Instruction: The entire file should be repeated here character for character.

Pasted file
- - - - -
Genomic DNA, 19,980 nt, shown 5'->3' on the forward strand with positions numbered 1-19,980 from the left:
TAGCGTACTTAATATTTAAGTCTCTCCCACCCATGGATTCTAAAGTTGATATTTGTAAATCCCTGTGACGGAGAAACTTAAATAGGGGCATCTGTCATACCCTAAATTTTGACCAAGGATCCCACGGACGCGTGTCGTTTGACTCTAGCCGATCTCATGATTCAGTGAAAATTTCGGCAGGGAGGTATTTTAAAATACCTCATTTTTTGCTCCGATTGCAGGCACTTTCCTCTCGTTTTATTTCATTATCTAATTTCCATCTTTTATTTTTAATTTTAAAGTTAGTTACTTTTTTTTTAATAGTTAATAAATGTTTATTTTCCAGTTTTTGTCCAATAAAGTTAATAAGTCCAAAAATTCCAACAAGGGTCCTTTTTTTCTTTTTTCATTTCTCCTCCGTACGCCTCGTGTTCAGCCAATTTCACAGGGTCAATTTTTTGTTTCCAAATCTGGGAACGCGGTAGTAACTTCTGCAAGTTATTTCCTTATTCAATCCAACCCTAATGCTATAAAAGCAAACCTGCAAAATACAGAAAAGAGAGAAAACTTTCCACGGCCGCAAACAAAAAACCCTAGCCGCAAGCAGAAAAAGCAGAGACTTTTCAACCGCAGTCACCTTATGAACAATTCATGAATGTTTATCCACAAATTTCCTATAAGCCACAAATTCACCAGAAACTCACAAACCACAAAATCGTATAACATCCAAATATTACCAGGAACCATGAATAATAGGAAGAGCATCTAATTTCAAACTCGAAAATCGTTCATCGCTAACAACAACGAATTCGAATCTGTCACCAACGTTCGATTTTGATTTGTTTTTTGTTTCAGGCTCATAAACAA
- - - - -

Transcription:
Genomic DNA, 19,980 nt, shown 5'->3' on the forward strand with positions numbered 1-19,980 from the left:
TAGCGTACTTAATATTTAAGTCTCTCCCACCCATGGATTCTAAAGTTGATATTTGTAAATCCCTGTGACGGAGAAACTTAAATAGGGGCATCTGTCATACCCTAAATTTTGACCAAGGATCCCACGGACGCGTGTCGTTTGACTCTAGCCGATCTCATGATTCAGTGAAAATTTCGGCAGGGAGGTATTTTAAAATACCTCATTTTTTGCTCCGATTGCAGGCACTTTCCTCTCGTTTTATTTCATTATCTAATTTCCATCTTTTATTTTTAATTTTAAAGTTAGTTACTTTTTTTTTAATAGTTAATAAATGTTTATTTTCCAGTTTTTGTCCAATAAAGTTAATAAGTCCAAAAATTCCAACAAGGGTCCTTTTTTTCTTTTTTCATTTCTCCTCCGTACGCCTCGTGTTCAGCCAATTTCACAGGGTCAATTTTTTGTTTCCAAATCTGGGAACGCGGTAGTAACTTCTGCAAGTTATTTCCTTATTCAATCCAACCCTAATGCTATAAAAGCAAACCTGCAAAATACAGAAAAGAGAGAAAACTTTCCACGGCCGCAAACAAAAAACCCTAGCCGCAAGCAGAAAAAGCAGAGACTTTTCAACCGCAGTCACCTTATGAACAATTCATGAATGTTTATCCACAAATTTCCTATAAGCCACAAATTCACCAGAAACTCACAAACCACAAAATCGTATAACATCCAAATATTACCAGGAACCATGAATAATAGGAAGAGCATCTAATTTCAAACTCGAAAATCGTTCATCGCTAACAACAACGAATTCGAATCTGTCACCAACGTTCGATTTTGATTTGTTTTTTGTTTCAGGCTCATAAACAA